Our Grand Adventure

By Mark & Emily Little, Krogen 39', Grand Adventure

 

In the spring of 2004, we took possession of Grand Adventure, our Kadey-Krogen 39′. We had been dreaming for years, decades really, about dropping out of real life after our kids were out of the nest and cruising the East Coast on a full time basis. We had been going to boat shows and Trawler Fests for years, both as a way to keep the dream alive, and to decide what boat would be perfect for us. So, climbing onboard Grand Adventure after the deal closed was an almost surreal event. It was hard evidence that our adventure was really going to happen.

During our search for Grand Adventure, we made some decisions on where we’d like to cruise. Mark had visited Marina Cay in the British Virgin Islands (BVIs) with his family as a child and had always dreamed of navigating his own boat down there someday. We decided that if we felt we could, we would do that as our grand finale at the end of two years of cruising.

When you are dreaming about giving up your normal life, and in our case significant possessions like the house and cars, you must ask yourself if the two of you can live full time together in a small space, because all of your friends and relatives are trying to convince you that you can’t. We figured we could, so, undeterred, we made up our minds that we would take the plunge with the understanding that if either of us decided that it wasn’t working, we would revert back to our former lives.

Between 2004 and 2009 we spent as much time as we could cruising the Chesapeake and later Lake Erie to learn Grand Adventure’s systems and to gain as much experience as we could prior to launching our adventure. In July of 2009, the big day came and we put to sea (well, actually Lake Erie).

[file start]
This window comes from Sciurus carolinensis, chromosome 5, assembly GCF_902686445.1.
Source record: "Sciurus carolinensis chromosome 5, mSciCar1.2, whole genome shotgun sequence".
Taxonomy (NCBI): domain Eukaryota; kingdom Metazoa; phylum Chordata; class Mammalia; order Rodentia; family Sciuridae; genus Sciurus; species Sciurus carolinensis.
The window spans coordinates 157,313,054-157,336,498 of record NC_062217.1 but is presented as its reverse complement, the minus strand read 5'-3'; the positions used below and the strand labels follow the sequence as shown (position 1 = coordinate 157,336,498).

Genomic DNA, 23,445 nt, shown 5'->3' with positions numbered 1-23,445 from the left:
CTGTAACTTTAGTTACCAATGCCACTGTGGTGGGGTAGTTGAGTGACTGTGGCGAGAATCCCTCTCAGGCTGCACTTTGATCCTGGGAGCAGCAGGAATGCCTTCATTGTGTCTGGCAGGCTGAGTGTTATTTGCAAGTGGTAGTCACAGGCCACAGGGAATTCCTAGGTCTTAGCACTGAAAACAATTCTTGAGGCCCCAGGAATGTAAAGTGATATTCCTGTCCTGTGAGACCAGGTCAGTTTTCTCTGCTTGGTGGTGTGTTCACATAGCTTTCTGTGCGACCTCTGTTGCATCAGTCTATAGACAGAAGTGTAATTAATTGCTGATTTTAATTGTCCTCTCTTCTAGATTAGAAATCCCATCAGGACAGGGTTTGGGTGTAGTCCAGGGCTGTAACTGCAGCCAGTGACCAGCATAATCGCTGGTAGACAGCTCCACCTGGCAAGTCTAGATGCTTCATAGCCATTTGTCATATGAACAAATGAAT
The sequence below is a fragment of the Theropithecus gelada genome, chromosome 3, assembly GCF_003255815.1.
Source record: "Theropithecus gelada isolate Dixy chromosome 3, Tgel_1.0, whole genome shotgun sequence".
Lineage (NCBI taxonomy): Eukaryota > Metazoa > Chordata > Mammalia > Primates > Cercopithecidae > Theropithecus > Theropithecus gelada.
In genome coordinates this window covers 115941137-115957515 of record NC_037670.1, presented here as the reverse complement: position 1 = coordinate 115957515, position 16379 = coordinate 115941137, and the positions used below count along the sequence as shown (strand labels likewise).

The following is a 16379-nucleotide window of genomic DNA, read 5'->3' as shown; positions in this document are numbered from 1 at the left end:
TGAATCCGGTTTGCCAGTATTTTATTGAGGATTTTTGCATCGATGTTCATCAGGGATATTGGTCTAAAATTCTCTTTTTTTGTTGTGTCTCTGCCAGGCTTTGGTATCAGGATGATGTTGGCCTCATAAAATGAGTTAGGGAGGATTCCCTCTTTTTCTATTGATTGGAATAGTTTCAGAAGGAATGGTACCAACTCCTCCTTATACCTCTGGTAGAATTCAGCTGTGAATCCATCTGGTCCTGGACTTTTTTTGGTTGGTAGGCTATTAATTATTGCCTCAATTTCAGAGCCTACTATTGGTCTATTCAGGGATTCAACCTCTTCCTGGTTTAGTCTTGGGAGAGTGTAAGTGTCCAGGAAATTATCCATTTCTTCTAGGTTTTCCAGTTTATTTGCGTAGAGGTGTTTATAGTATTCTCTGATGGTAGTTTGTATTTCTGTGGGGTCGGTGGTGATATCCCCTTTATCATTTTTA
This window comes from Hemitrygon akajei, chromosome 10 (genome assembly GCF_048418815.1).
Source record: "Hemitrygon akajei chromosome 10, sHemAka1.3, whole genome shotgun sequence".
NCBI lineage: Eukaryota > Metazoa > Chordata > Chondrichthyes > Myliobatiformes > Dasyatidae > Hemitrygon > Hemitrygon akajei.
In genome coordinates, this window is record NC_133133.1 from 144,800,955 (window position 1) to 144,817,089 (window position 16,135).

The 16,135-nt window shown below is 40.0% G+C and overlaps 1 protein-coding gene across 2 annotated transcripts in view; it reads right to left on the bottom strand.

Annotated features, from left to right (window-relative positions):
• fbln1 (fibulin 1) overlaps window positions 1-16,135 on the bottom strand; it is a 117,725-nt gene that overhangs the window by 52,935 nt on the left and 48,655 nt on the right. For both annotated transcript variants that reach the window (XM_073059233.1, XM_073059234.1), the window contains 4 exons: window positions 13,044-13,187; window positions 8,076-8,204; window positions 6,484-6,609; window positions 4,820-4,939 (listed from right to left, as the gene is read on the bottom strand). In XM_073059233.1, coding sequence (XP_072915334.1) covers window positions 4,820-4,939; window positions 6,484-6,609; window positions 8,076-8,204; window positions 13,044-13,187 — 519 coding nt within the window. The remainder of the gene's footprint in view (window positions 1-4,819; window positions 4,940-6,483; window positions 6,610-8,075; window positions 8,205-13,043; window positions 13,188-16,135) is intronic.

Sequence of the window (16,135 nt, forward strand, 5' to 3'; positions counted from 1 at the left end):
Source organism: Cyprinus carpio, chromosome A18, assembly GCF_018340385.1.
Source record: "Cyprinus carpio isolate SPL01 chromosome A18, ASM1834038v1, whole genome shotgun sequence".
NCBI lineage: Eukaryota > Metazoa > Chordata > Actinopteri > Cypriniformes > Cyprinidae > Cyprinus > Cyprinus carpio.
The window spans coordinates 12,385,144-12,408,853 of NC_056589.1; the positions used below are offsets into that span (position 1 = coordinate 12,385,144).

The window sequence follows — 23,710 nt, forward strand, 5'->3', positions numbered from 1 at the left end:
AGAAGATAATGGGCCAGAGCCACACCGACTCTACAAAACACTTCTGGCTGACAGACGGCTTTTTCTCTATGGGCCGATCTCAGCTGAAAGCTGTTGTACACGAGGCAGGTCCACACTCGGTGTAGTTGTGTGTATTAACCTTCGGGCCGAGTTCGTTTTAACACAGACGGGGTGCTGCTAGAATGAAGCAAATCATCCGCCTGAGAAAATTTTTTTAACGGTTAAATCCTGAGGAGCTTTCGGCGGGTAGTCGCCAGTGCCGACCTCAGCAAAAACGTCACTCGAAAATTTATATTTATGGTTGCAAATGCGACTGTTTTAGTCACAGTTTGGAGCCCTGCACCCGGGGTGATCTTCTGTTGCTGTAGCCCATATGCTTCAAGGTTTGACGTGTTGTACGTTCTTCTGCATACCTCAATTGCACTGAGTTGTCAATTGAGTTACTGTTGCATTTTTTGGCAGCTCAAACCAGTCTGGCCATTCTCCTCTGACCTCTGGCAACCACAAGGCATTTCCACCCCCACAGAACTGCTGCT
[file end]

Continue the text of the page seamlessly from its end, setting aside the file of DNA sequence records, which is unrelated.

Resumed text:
In the two years that followed, we cruised from Maine to the Bahamas, all the while taking longer and longer open ocean voyages up and down the coast in preparation for our big journey to the BVIs. It took a little longer than we had planned, but by Year Three we were ready to make the trip. In December of 2011 we left from Stuart, Florida, on a 2,500-mile, four-and-a-half month trip to the BVIs and back.

The first leg of the trip, we headed over to the Exuma island chain in the Bahamas. We were planning to get down to the Turks and Caicos Islands for Christmas, but the weather did not cooperate. The most important rule of cruising is to always be aware of the forecast for wind, seas and storms, and we had consistently unacceptable winds and wave heights, so we decided to spend Christmas in the Exumas and have our kids meet us there instead of the Turks & Caicos.

We picked up the kids in Nassau, and travelled down to the Exuma Land and Sea Park for Christmas. The weather was gorgeous, the park rangers put on a potluck Christmas dinner, and the kids spent as much time as possible snorkeling the park’s beautiful coral reefs. Except for the lack of Christmas Day snow, it couldn’t have been more perfect.

The Christmas week went quickly, and after a stop at Staniel Cay we put the kids back on a plane in Nassau and cruised south to Thompson Bay, Long Island, in hopes of getting a weather window to make the overnight run to Provinciales (Provo) in the Turks and Caicos. Unfortunately, we ended up having to wait another week because the winds and seas just would not calm down. After consulting with our weather guru, Chris Parker, we determined that the only opportunity we would have would be to break the trip into three one-day runs with a layover stop at Acklins Island to wait a day for the window to Provo.

After following this plan, we arrived at Southside Marina in Provo where the staff is more friendly and helpful than in almost any other place we have stayed. They drove us to town to reprovision and took us on a group outing to a beachside restaurant where the conch fritters and rum punch were outstanding!